Technologies for receiving test results in primary care practices and the impact of managed care

Published

Journal Article

• Objective: To assess the availability and use of technologies that facilitate the receipt of diagnostic test results in primary care offices, physicians' perceptions of delays in receiving results, and the effect of managed care market penetration on these factors. • Design: Cross-sectional survey study. • Setting and participants: 2000 primary care physicians in 4 metropolitan areas with high managed care penetration and 4 areas with low penetration. • Measurements: A mailed survey measured the presence of technology in physician offices; methods for receiving results of laboratory tests, radiology studies, mammography, and Papanicolaou (Pap) tests; length of time to receive test results; how often physicians failed to receive results in a timely fashion; how often physicians had to repeat tests because of such failures; and how often these failures caused clinically significant delays in treatment. • Results: 41% of physicians received laboratory results electronically, and 16% received mammography and Pap test results electronically. Approximately two thirds of physicians reported that they did not receive laboratory test results and radiology studies in a timely fashion at least a little of the time. Nearly half did not receive mammography and Pap test results in a timely fashion at least a little of the time. Physicians perceived a clinically significant delay in treatment because of delays in reporting of laboratory (37%), radiology (35%), and mammography and Pap test (13%) results. Managed care penetration was not associated with receiving timely laboratory and radiology results or experiencing treatment delays. • Conclusion: Receipt of study results is problematic, regardless of the level of managed care penetration. Efforts should be directed at developing integrated systems that improve the tracking and receipt of study results at the practice level.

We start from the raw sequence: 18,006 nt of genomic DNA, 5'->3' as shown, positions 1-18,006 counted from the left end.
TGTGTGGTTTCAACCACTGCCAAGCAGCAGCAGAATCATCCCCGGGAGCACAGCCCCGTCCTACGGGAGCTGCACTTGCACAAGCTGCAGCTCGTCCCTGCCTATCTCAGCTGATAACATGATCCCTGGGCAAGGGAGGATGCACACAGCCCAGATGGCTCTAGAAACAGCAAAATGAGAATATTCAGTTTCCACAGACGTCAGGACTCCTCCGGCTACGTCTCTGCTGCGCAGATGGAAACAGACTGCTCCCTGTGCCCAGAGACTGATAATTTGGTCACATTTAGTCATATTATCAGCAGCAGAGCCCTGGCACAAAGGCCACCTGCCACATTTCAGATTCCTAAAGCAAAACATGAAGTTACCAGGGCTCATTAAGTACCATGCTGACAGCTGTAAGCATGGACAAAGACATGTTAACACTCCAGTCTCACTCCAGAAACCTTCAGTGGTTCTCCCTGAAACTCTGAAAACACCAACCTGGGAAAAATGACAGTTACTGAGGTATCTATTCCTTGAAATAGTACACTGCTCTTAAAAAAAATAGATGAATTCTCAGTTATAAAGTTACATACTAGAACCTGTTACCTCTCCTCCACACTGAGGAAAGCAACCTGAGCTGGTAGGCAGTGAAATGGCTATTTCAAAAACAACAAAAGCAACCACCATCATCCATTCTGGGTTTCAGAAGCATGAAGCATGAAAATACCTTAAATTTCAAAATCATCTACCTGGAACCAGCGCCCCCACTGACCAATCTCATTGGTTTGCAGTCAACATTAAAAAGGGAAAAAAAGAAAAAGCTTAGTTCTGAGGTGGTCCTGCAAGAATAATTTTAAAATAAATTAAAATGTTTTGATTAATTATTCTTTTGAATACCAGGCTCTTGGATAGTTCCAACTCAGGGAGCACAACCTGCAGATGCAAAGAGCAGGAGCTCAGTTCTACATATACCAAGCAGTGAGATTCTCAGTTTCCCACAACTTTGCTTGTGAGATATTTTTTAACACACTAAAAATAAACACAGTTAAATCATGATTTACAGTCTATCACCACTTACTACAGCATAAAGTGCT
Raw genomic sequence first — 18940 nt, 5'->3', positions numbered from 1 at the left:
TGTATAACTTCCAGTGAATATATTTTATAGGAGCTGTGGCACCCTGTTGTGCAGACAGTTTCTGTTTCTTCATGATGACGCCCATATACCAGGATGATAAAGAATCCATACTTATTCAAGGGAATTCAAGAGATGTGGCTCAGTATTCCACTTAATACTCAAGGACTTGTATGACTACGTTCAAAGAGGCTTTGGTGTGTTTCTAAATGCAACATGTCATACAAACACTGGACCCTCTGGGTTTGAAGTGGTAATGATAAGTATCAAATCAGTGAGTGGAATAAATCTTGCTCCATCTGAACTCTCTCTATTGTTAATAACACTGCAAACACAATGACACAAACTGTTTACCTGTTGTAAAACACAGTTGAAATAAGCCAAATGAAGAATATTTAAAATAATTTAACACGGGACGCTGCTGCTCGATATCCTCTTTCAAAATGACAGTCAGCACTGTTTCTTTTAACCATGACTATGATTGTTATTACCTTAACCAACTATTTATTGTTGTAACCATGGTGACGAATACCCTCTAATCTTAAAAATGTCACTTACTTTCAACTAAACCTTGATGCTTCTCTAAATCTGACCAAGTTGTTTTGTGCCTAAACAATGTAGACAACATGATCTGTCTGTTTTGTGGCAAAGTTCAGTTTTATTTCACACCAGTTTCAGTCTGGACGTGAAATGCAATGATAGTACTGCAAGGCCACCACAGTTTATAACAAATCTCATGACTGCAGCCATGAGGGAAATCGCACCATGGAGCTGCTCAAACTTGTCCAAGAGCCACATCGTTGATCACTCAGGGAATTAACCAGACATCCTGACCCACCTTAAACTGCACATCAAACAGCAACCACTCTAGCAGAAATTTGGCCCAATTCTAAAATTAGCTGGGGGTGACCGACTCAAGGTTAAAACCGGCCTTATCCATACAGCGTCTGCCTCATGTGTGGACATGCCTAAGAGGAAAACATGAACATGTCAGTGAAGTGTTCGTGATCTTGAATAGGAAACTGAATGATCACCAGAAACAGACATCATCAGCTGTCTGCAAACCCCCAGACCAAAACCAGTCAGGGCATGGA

Duke Authors

Cited Authors

  • Harpole, LH; Oddone, EZ; Stechuchak, KM; Schulman, KA

Published Date

  • April 1, 2004

Published In

Volume / Issue

  • 11 / 4

Start / End Page

  • 216 - 222

International Standard Serial Number (ISSN)

  • 1079-6533

Citation Source

  • Scopus